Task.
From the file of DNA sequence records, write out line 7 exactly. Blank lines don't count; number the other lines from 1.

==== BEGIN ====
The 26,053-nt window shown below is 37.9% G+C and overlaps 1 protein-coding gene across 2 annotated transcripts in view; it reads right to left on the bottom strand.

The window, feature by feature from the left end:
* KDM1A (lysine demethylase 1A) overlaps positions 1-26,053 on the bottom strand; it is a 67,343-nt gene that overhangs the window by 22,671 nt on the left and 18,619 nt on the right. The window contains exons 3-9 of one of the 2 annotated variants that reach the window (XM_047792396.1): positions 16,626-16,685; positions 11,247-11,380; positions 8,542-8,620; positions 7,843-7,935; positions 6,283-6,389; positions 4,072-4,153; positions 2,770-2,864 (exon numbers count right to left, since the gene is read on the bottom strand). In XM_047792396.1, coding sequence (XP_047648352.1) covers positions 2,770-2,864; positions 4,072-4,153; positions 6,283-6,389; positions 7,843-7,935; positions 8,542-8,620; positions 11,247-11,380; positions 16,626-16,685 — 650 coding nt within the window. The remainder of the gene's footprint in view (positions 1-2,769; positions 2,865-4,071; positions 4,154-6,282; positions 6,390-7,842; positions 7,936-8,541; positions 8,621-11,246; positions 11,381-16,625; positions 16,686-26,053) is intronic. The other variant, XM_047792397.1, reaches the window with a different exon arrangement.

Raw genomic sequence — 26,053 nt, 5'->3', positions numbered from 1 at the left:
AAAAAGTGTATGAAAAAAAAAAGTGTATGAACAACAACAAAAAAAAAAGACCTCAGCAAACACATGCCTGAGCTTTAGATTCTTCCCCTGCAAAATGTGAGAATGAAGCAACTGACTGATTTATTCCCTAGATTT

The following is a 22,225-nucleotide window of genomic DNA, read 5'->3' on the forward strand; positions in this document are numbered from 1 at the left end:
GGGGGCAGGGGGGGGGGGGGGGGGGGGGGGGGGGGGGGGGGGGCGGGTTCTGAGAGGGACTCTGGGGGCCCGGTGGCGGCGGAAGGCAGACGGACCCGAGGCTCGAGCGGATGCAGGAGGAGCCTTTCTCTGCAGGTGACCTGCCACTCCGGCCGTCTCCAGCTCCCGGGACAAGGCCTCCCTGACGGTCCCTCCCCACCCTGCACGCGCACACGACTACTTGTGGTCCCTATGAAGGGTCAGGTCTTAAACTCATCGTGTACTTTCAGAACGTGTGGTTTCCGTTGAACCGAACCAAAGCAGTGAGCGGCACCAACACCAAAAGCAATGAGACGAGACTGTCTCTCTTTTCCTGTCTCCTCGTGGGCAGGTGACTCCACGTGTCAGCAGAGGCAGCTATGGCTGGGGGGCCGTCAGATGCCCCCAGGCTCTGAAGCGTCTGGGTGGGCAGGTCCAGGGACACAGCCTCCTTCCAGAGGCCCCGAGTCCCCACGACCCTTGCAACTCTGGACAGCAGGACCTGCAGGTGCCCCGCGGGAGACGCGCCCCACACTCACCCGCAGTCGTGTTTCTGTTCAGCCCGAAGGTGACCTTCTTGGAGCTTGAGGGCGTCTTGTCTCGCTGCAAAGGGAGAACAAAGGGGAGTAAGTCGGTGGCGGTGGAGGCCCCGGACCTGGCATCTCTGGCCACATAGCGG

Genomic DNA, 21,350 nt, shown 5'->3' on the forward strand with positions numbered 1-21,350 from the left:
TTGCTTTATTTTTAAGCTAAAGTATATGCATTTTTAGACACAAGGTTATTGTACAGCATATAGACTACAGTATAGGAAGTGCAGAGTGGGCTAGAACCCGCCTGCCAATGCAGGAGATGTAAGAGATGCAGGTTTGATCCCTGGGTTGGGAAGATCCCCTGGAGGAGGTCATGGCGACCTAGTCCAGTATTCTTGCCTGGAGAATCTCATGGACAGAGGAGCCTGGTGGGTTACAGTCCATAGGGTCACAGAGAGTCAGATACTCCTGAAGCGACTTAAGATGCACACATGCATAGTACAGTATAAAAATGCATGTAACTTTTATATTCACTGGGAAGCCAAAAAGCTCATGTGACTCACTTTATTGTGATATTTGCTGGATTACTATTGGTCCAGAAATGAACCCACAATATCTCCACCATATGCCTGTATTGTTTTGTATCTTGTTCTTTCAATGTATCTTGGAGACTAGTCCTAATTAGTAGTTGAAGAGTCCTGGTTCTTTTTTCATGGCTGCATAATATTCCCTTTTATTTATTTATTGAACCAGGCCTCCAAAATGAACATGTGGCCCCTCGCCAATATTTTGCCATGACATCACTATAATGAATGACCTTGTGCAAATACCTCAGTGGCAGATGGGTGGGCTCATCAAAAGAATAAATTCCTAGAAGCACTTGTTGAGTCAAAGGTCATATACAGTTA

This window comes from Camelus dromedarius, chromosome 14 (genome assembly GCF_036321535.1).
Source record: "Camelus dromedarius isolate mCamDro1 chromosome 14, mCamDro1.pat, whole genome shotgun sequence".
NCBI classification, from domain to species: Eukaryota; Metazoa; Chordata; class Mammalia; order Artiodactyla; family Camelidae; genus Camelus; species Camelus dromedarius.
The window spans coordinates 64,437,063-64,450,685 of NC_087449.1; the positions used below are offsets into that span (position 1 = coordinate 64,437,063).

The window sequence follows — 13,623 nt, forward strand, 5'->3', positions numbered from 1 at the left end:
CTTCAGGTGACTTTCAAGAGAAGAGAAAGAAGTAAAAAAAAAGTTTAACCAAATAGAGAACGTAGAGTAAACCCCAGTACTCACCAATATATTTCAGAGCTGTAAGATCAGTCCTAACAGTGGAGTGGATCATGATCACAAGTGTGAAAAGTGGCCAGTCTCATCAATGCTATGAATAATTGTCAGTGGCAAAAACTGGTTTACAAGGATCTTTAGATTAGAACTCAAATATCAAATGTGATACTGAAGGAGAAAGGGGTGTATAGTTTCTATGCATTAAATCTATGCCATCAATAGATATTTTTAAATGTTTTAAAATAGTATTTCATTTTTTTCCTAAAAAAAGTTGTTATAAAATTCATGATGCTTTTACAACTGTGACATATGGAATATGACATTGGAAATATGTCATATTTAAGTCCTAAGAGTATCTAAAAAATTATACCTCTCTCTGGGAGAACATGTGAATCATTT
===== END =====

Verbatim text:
GGGGGCAGGGGGGGGGGGGGGGGGGGGGGGGGGGGGGGGGGGGCGGGTTCTGAGAGGGACTCTGGGGGCCCGGTGGCGGCGGAAGGCAGACGGACCCGAGGCTCGAGCGGATGCAGGAGGAGCCTTTCTCTGCAGGTGACCTGCCACTCCGGCCGTCTCCAGCTCCCGGGACAAGGCCTCCCTGACGGTCCCTCCCCACCCTGCACGCGCACACGACTACTTGTGGTCCCTATGAAGGGTCAGGTCTTAAACTCATCGTGTACTTTCAGAACGTGTGGTTTCCGTTGAACCGAACCAAAGCAGTGAGCGGCACCAACACCAAAAGCAATGAGACGAGACTGTCTCTCTTTTCCTGTCTCCTCGTGGGCAGGTGACTCCACGTGTCAGCAGAGGCAGCTATGGCTGGGGGGCCGTCAGATGCCCCCAGGCTCTGAAGCGTCTGGGTGGGCAGGTCCAGGGACACAGCCTCCTTCCAGAGGCCCCGAGTCCCCACGACCCTTGCAACTCTGGACAGCAGGACCTGCAGGTGCCCCGCGGGAGACGCGCCCCACACTCACCCGCAGTCGTGTTTCTGTTCAGCCCGAAGGTGACCTTCTTGGAGCTTGAGGGCGTCTTGTCTCGCTGCAAAGGGAGAACAAAGGGGAGTAAGTCGGTGGCGGTGGAGGCCCCGGACCTGGCATCTCTGGCCACATAGCGG